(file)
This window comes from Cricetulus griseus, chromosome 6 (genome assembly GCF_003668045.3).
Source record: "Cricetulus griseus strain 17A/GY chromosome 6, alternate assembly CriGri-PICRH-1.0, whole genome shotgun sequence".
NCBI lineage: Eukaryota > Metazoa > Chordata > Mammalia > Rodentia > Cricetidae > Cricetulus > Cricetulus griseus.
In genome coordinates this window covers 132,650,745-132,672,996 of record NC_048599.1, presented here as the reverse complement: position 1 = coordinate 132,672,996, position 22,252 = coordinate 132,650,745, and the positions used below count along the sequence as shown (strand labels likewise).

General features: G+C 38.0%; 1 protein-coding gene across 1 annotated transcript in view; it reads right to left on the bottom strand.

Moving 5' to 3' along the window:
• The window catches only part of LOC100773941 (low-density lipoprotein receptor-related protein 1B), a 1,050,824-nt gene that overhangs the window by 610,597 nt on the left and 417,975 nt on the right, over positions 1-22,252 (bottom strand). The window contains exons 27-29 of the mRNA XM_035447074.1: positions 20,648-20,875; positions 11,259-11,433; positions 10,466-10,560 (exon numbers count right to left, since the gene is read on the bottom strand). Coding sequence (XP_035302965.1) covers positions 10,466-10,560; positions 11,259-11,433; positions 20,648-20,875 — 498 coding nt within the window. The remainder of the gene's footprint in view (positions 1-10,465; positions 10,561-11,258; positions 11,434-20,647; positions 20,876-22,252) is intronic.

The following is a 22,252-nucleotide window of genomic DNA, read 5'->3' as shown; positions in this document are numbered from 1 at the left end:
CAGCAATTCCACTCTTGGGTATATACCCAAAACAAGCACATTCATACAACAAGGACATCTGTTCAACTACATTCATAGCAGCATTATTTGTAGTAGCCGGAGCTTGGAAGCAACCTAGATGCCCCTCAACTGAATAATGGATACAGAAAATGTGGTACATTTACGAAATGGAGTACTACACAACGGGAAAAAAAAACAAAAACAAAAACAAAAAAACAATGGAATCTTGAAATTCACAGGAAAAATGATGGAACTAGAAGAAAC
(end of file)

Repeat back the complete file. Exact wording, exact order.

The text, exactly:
This window comes from Cricetulus griseus, chromosome 6 (genome assembly GCF_003668045.3).
Source record: "Cricetulus griseus strain 17A/GY chromosome 6, alternate assembly CriGri-PICRH-1.0, whole genome shotgun sequence".
NCBI lineage: Eukaryota > Metazoa > Chordata > Mammalia > Rodentia > Cricetidae > Cricetulus > Cricetulus griseus.
In genome coordinates this window covers 132,650,745-132,672,996 of record NC_048599.1, presented here as the reverse complement: position 1 = coordinate 132,672,996, position 22,252 = coordinate 132,650,745, and the positions used below count along the sequence as shown (strand labels likewise).

General features: G+C 38.0%; 1 protein-coding gene across 1 annotated transcript in view; it reads right to left on the bottom strand.

Moving 5' to 3' along the window:
• The window catches only part of LOC100773941 (low-density lipoprotein receptor-related protein 1B), a 1,050,824-nt gene that overhangs the window by 610,597 nt on the left and 417,975 nt on the right, over positions 1-22,252 (bottom strand). The window contains exons 27-29 of the mRNA XM_035447074.1: positions 20,648-20,875; positions 11,259-11,433; positions 10,466-10,560 (exon numbers count right to left, since the gene is read on the bottom strand). Coding sequence (XP_035302965.1) covers positions 10,466-10,560; positions 11,259-11,433; positions 20,648-20,875 — 498 coding nt within the window. The remainder of the gene's footprint in view (positions 1-10,465; positions 10,561-11,258; positions 11,434-20,647; positions 20,876-22,252) is intronic.

The following is a 22,252-nucleotide window of genomic DNA, read 5'->3' as shown; positions in this document are numbered from 1 at the left end:
CAGCAATTCCACTCTTGGGTATATACCCAAAACAAGCACATTCATACAACAAGGACATCTGTTCAACTACATTCATAGCAGCATTATTTGTAGTAGCCGGAGCTTGGAAGCAACCTAGATGCCCCTCAACTGAATAATGGATACAGAAAATGTGGTACATTTACGAAATGGAGTACTACACAACGGGAAAAAAAAACAAAAACAAAAACAAAAAAACAATGGAATCTTGAAATTCACAGGAAAAATGATGGAACTAGAAGAAAC